Portugal’s Douro River flows like liquid gold

CNN  — 

Rio Douro roughly translates from Portuguese as “river of gold.” When the setting sun catches it right, you can see why. The waters gleam like liquid bullion bars.

The Douro cuts across northern Portugal, snaking 200 miles from rugged wilderness on the Spanish frontier to the old city of Oporto and the Atlantic beyond. Grapes grown on its steeply rising banks have been sending forth legendary port wines for centuries. It may be the world’s most beautiful wine region.

Not enough? It’s also got spectacular landscapes and a scattering of World Heritage sites. Here’s the best Portugal’s golden river has to offer:

1. Tripe and tradition in Porto

Cafe Majestic: Beautiful venue. Awesome cinnamon toast.

From the upper deck of Dom Luis I Bridge, Porto presents a stunning urban landscape. Its heart is a UNESCO Heritage site centered on the quayside Ribeira district’s cluster of brightly painted houses. In winding alleys, restaurants serve the local delicacy: stewed tripe with beans.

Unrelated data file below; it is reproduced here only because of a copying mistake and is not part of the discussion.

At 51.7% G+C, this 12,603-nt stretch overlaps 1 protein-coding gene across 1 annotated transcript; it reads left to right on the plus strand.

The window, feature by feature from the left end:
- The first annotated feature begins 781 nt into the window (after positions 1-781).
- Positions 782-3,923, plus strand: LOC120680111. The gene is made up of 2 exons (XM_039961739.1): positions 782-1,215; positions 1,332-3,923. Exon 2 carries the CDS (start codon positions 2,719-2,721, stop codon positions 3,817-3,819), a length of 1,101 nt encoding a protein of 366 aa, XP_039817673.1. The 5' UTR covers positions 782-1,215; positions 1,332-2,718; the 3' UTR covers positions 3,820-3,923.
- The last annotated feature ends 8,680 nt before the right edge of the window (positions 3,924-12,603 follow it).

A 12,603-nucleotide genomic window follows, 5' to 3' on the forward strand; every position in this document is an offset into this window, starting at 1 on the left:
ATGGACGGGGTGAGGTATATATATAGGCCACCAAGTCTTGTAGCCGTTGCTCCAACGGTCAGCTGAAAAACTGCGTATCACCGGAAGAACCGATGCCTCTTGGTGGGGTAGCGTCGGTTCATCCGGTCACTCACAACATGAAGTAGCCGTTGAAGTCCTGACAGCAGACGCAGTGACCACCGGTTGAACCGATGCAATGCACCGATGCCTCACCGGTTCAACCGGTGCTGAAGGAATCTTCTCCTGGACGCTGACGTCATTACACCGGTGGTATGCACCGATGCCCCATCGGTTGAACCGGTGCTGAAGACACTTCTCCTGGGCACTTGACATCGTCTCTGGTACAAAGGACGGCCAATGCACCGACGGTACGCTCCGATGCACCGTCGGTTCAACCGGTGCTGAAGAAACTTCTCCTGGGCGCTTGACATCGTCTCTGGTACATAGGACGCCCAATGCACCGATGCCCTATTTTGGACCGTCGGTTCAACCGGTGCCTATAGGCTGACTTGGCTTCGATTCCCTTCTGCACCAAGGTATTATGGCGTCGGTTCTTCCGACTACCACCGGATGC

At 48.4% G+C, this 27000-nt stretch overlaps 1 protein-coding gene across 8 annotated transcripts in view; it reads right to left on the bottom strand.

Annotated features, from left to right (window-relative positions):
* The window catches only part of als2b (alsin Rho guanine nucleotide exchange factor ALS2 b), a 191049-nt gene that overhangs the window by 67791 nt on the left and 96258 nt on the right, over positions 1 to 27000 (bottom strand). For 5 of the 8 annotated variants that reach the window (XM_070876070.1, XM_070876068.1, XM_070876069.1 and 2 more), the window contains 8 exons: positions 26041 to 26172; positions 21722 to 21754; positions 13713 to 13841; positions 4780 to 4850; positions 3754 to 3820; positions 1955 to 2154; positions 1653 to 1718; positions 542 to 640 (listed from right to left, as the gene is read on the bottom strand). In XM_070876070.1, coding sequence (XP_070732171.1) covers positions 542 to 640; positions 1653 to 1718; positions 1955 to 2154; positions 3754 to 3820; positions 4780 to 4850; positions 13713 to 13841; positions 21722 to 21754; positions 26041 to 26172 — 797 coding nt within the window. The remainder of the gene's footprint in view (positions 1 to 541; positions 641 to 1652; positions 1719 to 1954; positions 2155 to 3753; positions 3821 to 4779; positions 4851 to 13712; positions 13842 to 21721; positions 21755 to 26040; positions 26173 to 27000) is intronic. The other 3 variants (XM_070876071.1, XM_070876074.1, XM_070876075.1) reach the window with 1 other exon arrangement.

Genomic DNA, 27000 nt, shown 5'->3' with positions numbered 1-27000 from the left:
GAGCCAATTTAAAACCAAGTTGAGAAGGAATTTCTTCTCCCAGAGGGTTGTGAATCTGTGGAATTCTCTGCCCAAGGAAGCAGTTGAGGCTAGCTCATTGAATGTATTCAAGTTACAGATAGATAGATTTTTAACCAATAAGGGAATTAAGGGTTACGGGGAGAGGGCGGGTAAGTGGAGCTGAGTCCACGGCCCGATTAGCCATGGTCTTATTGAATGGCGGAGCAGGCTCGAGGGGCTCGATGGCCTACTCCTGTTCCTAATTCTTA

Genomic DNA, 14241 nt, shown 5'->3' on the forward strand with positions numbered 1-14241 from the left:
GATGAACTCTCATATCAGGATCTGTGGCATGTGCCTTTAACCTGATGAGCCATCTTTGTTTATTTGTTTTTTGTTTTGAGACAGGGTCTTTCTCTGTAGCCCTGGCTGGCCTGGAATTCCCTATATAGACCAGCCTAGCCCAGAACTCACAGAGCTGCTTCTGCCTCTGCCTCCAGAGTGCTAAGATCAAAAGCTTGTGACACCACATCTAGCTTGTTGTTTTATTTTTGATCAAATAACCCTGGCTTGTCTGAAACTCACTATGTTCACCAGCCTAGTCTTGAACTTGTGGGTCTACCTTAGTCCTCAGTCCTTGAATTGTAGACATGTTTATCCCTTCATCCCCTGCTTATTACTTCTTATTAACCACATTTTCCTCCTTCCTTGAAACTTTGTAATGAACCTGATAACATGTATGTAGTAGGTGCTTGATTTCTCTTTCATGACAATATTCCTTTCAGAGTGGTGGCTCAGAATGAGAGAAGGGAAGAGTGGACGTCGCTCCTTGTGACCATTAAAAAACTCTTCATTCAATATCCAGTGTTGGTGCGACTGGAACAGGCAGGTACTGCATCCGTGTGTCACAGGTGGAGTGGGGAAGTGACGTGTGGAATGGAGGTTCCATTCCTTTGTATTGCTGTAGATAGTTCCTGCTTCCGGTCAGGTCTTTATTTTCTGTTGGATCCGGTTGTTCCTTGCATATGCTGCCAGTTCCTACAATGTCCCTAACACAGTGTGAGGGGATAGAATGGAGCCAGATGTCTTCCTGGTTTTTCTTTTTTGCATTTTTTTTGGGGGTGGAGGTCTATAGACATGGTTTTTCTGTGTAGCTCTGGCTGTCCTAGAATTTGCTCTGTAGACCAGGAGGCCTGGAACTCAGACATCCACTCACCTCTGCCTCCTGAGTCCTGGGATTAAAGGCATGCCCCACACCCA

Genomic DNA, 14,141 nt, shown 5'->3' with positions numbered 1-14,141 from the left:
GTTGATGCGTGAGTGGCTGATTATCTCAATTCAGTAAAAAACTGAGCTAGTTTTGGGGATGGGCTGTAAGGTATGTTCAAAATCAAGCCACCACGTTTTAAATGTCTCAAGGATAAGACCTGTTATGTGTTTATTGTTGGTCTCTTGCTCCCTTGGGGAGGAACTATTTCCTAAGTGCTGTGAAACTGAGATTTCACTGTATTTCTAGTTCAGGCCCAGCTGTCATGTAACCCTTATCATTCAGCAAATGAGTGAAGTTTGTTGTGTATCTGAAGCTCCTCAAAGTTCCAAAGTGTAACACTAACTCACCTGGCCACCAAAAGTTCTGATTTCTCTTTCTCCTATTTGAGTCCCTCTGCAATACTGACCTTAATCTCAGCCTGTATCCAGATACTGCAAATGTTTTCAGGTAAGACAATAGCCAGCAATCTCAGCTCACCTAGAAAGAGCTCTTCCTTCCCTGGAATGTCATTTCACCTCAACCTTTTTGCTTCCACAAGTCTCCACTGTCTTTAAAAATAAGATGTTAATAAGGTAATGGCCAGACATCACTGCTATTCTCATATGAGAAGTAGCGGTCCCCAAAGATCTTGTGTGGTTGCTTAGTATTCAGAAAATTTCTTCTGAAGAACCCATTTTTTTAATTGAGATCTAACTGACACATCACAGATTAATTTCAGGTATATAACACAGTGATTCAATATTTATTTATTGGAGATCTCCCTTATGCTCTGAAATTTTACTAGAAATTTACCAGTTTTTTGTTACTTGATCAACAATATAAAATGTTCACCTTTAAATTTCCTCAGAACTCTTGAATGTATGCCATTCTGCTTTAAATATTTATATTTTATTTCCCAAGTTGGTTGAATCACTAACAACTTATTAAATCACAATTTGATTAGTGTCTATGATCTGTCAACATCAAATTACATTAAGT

Churches shimmer with blue tiles outside, gold within. Bolhao market is a foodie delight. Downtown overflows with stores unchanged for generations. Cinnamon toast at the 1920s Majestic Cafe is hard to resist.

Majestic Cafe, Rua Santa Catarina, 112 4000-442 Porto; +351 22 200 3887

2. World’s oldest graffiti?

In the 1980s, archeologists made a startling discovery where the Coa River joins the Douro. Rocks in the lush valley carry thousands of carvings: deer, goats, horses, horned aurochs – ancestors of modern cattle.